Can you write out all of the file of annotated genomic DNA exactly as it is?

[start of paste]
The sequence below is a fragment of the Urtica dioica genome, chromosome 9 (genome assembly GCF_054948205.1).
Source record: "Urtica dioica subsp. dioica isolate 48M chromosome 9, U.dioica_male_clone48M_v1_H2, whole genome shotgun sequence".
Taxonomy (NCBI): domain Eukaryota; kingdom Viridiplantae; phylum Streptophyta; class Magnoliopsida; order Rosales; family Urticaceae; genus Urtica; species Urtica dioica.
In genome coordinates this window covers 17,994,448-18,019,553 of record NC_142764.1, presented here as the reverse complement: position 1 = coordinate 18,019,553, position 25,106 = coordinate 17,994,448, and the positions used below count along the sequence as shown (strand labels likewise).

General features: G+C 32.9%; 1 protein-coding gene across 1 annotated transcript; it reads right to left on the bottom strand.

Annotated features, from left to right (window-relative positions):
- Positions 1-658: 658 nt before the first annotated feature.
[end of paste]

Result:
The sequence below is a fragment of the Urtica dioica genome, chromosome 9 (genome assembly GCF_054948205.1).
Source record: "Urtica dioica subsp. dioica isolate 48M chromosome 9, U.dioica_male_clone48M_v1_H2, whole genome shotgun sequence".
Taxonomy (NCBI): domain Eukaryota; kingdom Viridiplantae; phylum Streptophyta; class Magnoliopsida; order Rosales; family Urticaceae; genus Urtica; species Urtica dioica.
In genome coordinates this window covers 17,994,448-18,019,553 of record NC_142764.1, presented here as the reverse complement: position 1 = coordinate 18,019,553, position 25,106 = coordinate 17,994,448, and the positions used below count along the sequence as shown (strand labels likewise).

General features: G+C 32.9%; 1 protein-coding gene across 1 annotated transcript; it reads right to left on the bottom strand.

Annotated features, from left to right (window-relative positions):
- Positions 1-658: 658 nt before the first annotated feature.